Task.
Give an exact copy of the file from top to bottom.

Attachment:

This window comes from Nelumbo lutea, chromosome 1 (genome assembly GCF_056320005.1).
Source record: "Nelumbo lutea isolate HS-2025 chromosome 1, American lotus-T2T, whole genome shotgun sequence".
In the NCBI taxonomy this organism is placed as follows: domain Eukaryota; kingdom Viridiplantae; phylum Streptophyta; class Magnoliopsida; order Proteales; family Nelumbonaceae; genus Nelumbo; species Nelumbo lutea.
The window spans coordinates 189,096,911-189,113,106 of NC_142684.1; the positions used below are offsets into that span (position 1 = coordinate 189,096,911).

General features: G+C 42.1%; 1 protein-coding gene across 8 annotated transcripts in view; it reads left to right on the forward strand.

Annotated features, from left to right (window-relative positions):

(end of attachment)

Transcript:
This window comes from Nelumbo lutea, chromosome 1 (genome assembly GCF_056320005.1).
Source record: "Nelumbo lutea isolate HS-2025 chromosome 1, American lotus-T2T, whole genome shotgun sequence".
In the NCBI taxonomy this organism is placed as follows: domain Eukaryota; kingdom Viridiplantae; phylum Streptophyta; class Magnoliopsida; order Proteales; family Nelumbonaceae; genus Nelumbo; species Nelumbo lutea.
The window spans coordinates 189,096,911-189,113,106 of NC_142684.1; the positions used below are offsets into that span (position 1 = coordinate 189,096,911).

General features: G+C 42.1%; 1 protein-coding gene across 8 annotated transcripts in view; it reads left to right on the forward strand.

Annotated features, from left to right (window-relative positions):